Cetyl Myristoleate: Who Discovered It
Who Discovered Cetyl Mryistoleate
Who First Discovered It?
Dr. Harry W. Diehl. Dr. Diehl was employed by the National Institute of Arthritis, Metabolism, and Digestive Diseases. He was responsible for identifying and characterizing over 500 compounds, several of which were patented by the NIH.
His motivation to discover a way to help victims of arthritis began over 50 years ago when a friend, developed a severe case of rheumatoid arthritis and eventually became disabled.
Watching his long time neighbor and friend become crippled, Dr. Diehl embarked on a quest to find the reason and relieve the discomfort.
Working on his own in his spare time, Diehl did his own experiments, as cruel as it sounds, on mice. Unable to infect arthritis into mice, Diehl's research instincts told him that mice held the answers he was searching for.
Finally he found the factor - cetyl myristoleate, a member of the Omega 3 family of fatty acids. It was something that mice had that people didn’t.
This Omega-3, cetyl myristoleate, is an oil, is the hexadecyl ester of the unsaturated fatty acid cis-9-tetradecenoic acid. Diehl patented his discovery of cetyl myristoleate use for rheumatoid arthritis in 1977.
To prove his theory that mice are immune to arthritis because of this compound, Diehl and a colleague at NIH began to experiment on laboratory rats. Their research was published in the Journal of Pharmaceutical Sciences.
Diehl sought pharmaceutical companies to develop and market this newly proven compound, but because it was a natural substance and not a drug, none were interested.
Being a scientist, not a marketer, Diehl let his discovery lay dormant for about 15 years.
As Diehl got older, he began to experience osteoarthritis in his hands, his knees, and his heels. This is a form of arthritis that is general caused from an old injury or simply overuse of the joints. Something linked to old age.
Dr. Diehl’s personal doctor tried the usual regimen of non-steroidal anti-inflammatory drugs and cortisone without much effect.
Out of curiosity and desperation, Dr. Diehl decided to try out cetyl myristoleate on his own form of arthritis. He injected CM into his knee.
And it worked. He was successfully treated and found relief from his own osteoarthritis.
Extremely impressed, Diehl’s doctor encouraged him to publish his findings and make it available to others.
After this was the time, CM was refined and introduced as a supplement instead of an injection.
In 1991 the commercial marketing of cetyl myristoleate began as a dietary supplement.
But again, Dr. Harry W. Diehl was no salesman, and the discovery went virtually unnoticed by the general public.
RESEARCH BEGINS AGAIN
In 1994, the San Diego Clinic picked up the torch.
Their research staff did the first clinical study on cetyl myristoleate (CM or CMO). In it they proved that this Omega 3 Fatty Acid was of great benefit to osteo, rheumatoid, and reactive arthritis.
It proved helpful to nearly all forms of arthritis ---except gouty arthritis.
In Nevada December 1995, at the National Medical Conference on Aging, cetyl myristoleate was introduced to the medical community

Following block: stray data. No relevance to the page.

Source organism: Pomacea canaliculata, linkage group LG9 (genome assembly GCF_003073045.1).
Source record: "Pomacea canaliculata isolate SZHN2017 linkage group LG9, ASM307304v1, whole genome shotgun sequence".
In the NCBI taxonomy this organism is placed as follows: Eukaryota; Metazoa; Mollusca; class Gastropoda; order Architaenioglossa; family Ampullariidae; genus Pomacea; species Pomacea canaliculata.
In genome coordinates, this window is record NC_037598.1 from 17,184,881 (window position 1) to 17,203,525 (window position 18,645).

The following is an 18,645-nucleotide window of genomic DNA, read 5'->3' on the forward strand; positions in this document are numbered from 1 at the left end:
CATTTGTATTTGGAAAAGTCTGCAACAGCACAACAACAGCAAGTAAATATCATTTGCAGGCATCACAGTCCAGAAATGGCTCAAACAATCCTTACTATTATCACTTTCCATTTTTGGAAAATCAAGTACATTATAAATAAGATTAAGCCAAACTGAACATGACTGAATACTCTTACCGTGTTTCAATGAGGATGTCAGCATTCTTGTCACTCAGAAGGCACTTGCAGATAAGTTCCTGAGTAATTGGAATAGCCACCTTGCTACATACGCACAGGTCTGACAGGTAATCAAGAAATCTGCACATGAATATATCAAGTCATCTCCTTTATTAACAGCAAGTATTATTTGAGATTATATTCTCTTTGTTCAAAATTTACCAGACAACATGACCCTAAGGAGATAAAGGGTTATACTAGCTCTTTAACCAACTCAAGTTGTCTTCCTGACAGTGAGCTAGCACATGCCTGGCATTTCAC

Five doctors afflicted with a variety of arthritis conditions tried CM at the conference
Within three days, all five doctors responded successfully
The results are that hundreds of doctors began treating with CM on their arthritis patients.
It wasn’t until 2000 that more scientific studies were done, proving the effectiveness of CM in combination with other Essential Fatty Acids.
Through double blind, placebo, controlled studies, documentation showed improvement in range of motion and overall function of patients with ostoearthritis. And concluded that CM in combination with other EFAs "...may be an alternative to the use of nonsteroidal antiinflammatory drugs for the treatment of OA." Journal of Rheumatology. 2002;29:1708-12
Development of CM Continued
Research continued and a CM topical cream was introduced. It’s relief was felt in as little as 30 minutes, but not as long lasting.
Double blind, placebo, controlled studies, were again performed and confirmed the use of a topical CM complex cream as "effective treatment for improving range of motion and ability to ascend/descend stairs, ability to rise from sitting, walk and sit down, and unilateral balance."
The Summary of this study states:
"Considering the increasing incidence of OA in the elderly population, pain-reducting medications such as acetaminophen, nonsteroidal anti-inflammatory drugs (NSAID), and COX-2 inhibitors have been common treatments. However, prolonged intake of NSAID increases the risk of gastrointestinal side effects and renal toxicity, and may inhibit synthesis of cartilage matrix. There is a need for alternative products that benefit patients with OA without harmful side effects." (J Rheumatol 2004;31-767-74)
Although Dr. Dielh first patented cetyl myristoliate for rheumatoid arthritis, these studies were done on patients with Osteoarthritis.
Dr. Dielh's mode for administering CMO was injection into the swollen joint. These studies proved along with the San Diago Clinic studies, the effectiveness of pills and creams.
This Omega 3 CMO fatty acid CM Complex may provide an alternative to NSAIDs and their side effects.
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